ROBERT SMALL VS. NEW JERSEY DEPARTMENT OF CORRECTIONS (NEW JERSEY DEPARTMENT OF CORRECTIONS)

R
                                NOT FOR PUBLICATION WITHOUT THE
                               APPROVAL OF THE APPELLATE DIVISION
        This opinion shall not "constitute precedent or be binding upon any court ." Although it is posted on the
     internet, this opinion is binding only on the parties in the case and its use in other cases is limited. R. 1:36-3.




                                                        SUPERIOR COURT OF NEW JERSEY
                                                        APPELLATE DIVISION
                                                        DOCKET NO. A-3172-19

ROBERT SMALL,

          Appellant,

v.

NEW JERSEY DEPARTMENT
OF CORRECTIONS,

     Respondent.
__________________________

                   Submitted April 12, 2021 – Decided May 6, 2021

                   Before Judges Messano and Suter.

                   On appeal from the New Jersey Department of
                   Corrections.

                   Robert Small, appellant pro se.

                   Gurbir S. Grewal, Attorney General, attorney for
                   respondent (Jane C. Schuster, Assistant Attorney
                   General, of counsel; Christopher C. Josephson,
                   Deputy Attorney General, on the brief).

PER CURIAM
      Following our remand, petitioner Robert Small, an inmate at South

Woods State Prison (SWSP), appeals the November 25, 2019 final agency

decision by the Department of Corrections (Department), denying his claim for

reimbursement for lost, damaged or destroyed property. We affirm.

                                       I.

      On June 28, 2018, petitioner submitted an "Inmate Claim for Lost,

Damaged or Destroyed Personal Property" form, seeking reimbursement for a

pair of sneakers, a few items of clothing and two books. The claim totaled

$114.32. Petitioner alleged he recently purchased the items at the commissary

and would provide the receipts when he could copy them. He alleged his

property was taken after he was transferred to detention. The claim did not list

witnesses. Petitioner indicated this was a follow-up claim from March 21,

2018, because his earlier one was not answered.

      On July 7, 2018, petitioner submitted a second claim.           This one

requested reimbursement of $816.64 for a word processor, storage bins and a

JP-5 tablet, claiming these were damaged by a second shift corrections officer

when he searched petitioner's cell on July 7, 2018.       Petitioner listed two

witnesses: Abdul Fraser and "Jay." The claim stated petitioner purchased the

word processor from a business in Trenton. The storage bins were purchased


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                                      2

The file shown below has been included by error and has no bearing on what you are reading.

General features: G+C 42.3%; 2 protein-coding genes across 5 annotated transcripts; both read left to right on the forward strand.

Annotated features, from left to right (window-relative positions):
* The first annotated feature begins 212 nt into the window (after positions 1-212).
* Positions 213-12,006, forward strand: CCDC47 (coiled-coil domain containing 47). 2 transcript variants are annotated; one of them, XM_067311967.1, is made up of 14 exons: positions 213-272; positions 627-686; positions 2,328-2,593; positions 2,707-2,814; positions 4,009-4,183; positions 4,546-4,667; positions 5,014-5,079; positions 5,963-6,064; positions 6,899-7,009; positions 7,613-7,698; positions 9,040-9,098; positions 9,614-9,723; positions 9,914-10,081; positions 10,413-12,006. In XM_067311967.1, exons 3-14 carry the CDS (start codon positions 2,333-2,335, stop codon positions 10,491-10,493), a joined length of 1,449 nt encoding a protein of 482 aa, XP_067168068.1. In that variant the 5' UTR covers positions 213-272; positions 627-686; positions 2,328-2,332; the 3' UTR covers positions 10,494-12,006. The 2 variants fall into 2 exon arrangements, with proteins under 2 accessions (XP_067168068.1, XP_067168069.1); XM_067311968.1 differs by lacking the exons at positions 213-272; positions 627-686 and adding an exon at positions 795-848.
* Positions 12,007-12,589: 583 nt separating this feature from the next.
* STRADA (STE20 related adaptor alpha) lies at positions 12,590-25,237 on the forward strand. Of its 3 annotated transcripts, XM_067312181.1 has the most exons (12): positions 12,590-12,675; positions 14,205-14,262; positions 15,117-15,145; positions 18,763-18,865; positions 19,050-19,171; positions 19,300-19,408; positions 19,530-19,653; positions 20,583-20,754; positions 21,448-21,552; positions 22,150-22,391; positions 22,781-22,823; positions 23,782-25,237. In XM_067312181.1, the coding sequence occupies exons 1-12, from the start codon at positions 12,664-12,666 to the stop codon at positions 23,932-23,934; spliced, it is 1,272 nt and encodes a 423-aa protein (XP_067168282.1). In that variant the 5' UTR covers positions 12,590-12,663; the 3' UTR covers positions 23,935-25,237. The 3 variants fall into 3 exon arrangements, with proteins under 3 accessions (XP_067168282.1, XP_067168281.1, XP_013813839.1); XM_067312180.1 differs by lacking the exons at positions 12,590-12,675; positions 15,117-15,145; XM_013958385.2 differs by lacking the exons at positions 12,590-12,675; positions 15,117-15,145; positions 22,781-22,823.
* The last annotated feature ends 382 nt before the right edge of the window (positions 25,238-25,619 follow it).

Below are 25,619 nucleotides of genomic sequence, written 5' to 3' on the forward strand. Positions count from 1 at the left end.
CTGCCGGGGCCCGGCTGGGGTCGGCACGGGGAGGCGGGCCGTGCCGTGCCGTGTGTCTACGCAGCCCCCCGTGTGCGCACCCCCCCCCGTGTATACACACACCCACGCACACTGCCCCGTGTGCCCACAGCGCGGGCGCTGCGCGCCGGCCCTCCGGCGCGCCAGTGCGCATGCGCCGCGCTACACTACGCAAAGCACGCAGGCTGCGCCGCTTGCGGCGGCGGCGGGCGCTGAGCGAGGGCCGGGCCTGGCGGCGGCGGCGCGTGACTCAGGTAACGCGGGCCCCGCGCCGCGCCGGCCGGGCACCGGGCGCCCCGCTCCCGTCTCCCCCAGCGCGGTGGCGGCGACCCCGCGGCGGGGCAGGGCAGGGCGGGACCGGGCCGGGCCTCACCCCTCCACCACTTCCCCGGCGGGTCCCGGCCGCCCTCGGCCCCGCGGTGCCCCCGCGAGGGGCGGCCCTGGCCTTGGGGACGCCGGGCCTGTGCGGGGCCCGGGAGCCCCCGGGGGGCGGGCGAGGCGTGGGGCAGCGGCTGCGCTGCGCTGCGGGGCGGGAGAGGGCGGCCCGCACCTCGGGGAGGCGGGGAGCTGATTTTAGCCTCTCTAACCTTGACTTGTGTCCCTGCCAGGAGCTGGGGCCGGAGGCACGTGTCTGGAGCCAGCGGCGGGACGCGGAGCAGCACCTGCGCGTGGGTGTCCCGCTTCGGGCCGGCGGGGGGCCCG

at the prison. The JP-5 tablet was purchased from the "J-pay system." His

claim form stated he had an inventory sheet to verify purchase of the two

storage bins and a receipt for the word processor. Petitioner indicated he

would send copies of these when he made them.

         The claims were investigated. In a memorandum dated August 1, 2018,

the investigating sergeant recommended denial of both claims.          Citing the

SWSP Handbook, the memorandum provided that an inmate "shall be

responsible for his own personal property and shall keep personal property at

his or her own risk." The investigating sergeant recommended denial of the

claims because petitioner "failed to demonstrate that this institution was

negligent in the handling or storage of his property." Petitioner al so failed to

prove ownership or possession of the property because he did not submit

supporting documentation as required by the Handbook. The memorandum

stated that "[i]nmates retain personal property at their own risk."           Any

unsecured property was at risk and did not "constitute negligence on custody's

part."

         On August 14, 2018, the prison's administrator denied petitioner's claims

for reimbursement, finding that petitioner "failed to demonstrate that [SWSP]

was negligent in the handling or storing of your property." Petitioner also did


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                                         3
not document ownership of the items as required by the Handbook.          The

Administrator found petitioner's claims had "no merit."

      Petitioner appealed the final decision. The Department filed a motion

requesting a remand so that the claims could be reinvestigated. On November

27, 2019, we remanded the case, directing completion of the investigation

within ninety days. We did not retain jurisdiction. Small v. Dep't of Corr.,

No. A-0292-18 (App. Div. Nov. 27, 2019).

      SWSP reinvestigated the claims. Abdul Frazier, the person named by

petitioner as the witness to the alleged vandalism on July 7, provided a

statement that he did not recall the incident. The other witness could not be

identified because petitioner identified him only by a nickname and cell

number. The officer accused of damaging petitioner's property, provided a

statement that petitioner's property was not damaged when he searched the cell

for contraband.

      Petitioner was interviewed. He provided a typewritten statement that

listed the items for which he sought reimbursement and stated there were

receipts or inventory sheets to support these claims. He did not provide these

with his statement.




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                                      4
      On April 1, 2020, petitioner requested that we reopen his appeal,

advising there was "inaction" by the Department on his claims for

reimbursement. The appeal was reopened under a new docket number.